New Jersey lawmakers on the state and federal levels have advanced measures aimed at better protecting victims of domestic violence from their former abusers. Lawmakers in Trenton passed bills to make the penalties steeper for strangulation assault when committed in the context of a domestic violence incident and would ensure victims are notified when an individual charged with domestic violence is set to have a weapon returned to them. In Washington, Sens. Bob Menendez and Cory Booker demanded the U.S. Department of Homeland Security enforces the Lautenberg Amendment barring anyone with a domestic violence conviction from possessing firearms.

New Jersey’s Attorney General’s Office is asking a judge to force Smith & Wesson Brands Inc. to hand over internal documents in an ongoing legal fight over how the gun manufacturer advertises to residents. The state is asking the courts to enforce its lawful subpoena, arguing the gun manufacturer by not turning over the documents results in “claims that it is above the law—that it can deceive consumers and potential consumers of its products without consequence.”

Rep. Tom Malinowski and Sen. Bob Menendez welcomed the Biden Administration rollback of a Trump-era policy delaying key transit infrastructure projects in New Jersey such as the Gateway Project. Under the Trump Administration guidance since June 2018, federal loans taken out by local project partners are no longer counted as part of the local share for Capital Investment Grant (CIG) projects. “I commend Secretary (Pete) Buttigieg and FTA leadership for heeding my call, and look forward to continuing to work closely with the Biden Administration to get the Hudson River tunnel done,” said Malinowski, while Menendez added “The Biden Administration was right to undo Trump’s ill-conceived policy and restore sanity and common sense to the FTA.”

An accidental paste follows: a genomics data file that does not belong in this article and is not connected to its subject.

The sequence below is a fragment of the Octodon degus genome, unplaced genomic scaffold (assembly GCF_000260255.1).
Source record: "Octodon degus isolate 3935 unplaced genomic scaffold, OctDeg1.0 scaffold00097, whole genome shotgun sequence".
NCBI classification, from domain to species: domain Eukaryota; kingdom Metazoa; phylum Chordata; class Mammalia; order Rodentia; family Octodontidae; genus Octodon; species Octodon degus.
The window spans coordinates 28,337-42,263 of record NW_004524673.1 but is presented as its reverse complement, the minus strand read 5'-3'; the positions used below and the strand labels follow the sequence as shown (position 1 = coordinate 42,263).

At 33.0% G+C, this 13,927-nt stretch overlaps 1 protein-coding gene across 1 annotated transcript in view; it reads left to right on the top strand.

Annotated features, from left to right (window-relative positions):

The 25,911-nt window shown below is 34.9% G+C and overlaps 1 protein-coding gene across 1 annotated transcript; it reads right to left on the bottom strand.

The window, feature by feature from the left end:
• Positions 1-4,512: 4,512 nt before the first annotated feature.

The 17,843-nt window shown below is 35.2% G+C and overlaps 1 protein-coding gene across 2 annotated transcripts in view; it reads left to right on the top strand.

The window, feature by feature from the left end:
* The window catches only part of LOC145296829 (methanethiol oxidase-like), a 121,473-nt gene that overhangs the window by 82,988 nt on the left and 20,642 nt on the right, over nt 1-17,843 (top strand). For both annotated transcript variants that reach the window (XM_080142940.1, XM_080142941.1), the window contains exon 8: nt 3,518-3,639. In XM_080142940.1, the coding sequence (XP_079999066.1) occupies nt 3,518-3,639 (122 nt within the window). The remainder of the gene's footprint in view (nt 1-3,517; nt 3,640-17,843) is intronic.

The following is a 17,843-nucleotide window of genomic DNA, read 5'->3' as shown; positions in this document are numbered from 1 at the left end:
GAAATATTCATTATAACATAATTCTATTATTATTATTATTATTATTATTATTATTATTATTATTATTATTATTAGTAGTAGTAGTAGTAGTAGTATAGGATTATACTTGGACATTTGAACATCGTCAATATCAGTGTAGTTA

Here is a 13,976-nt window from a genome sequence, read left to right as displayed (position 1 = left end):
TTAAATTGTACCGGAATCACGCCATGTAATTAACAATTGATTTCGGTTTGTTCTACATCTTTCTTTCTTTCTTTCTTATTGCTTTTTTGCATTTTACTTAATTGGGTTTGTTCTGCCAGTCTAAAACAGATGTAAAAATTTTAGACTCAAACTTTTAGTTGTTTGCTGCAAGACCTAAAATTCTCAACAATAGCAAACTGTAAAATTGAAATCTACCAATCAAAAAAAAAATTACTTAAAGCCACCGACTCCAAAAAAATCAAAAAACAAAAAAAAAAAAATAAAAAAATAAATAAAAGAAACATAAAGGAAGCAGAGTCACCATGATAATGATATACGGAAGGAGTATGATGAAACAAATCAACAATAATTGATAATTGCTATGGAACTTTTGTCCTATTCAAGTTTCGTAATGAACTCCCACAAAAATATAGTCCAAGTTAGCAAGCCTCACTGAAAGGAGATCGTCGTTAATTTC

NJ Transit issued a request for proposals seeking solutions on how to better transport crowds of people between the Secaucus train station and the Meadowlands. NJ Transit said interested parties should consider using inactive portions of the Boonton Line west of Secaucus and come up with three alternative plans so future extensions can be considered. The Record

Rockaway Township Councilman Tucker Kelley has filed another lawsuit against the township and mayor that accuses them of violating his civil rights. Kelley lawsuits, the fifth open lawsuit against township officials, claims Mayor Michael Puzio and the Township Council used unfair policies while conducting an investigation in 2020 into acts of bullying and harassment levied against him by the township’s business administrator. The Daily Record

Jersey City Free Public Library eliminated overdue fines for the library, making it the largest fine-and fee-free institution in New Jersey. Patrons will not face monetary penalties for returning books late, but will still be required to return overdue materials in order to check out additional materials and be responsible for replacement costs if an item is lost, damaged, or not returned within 30 days after the due date. Hudson Reporter

And finally…NASA successfully landed its new robotic rover on Mars Feb. 18 in a mission to directly study if there was ever life on the planet. The New York Times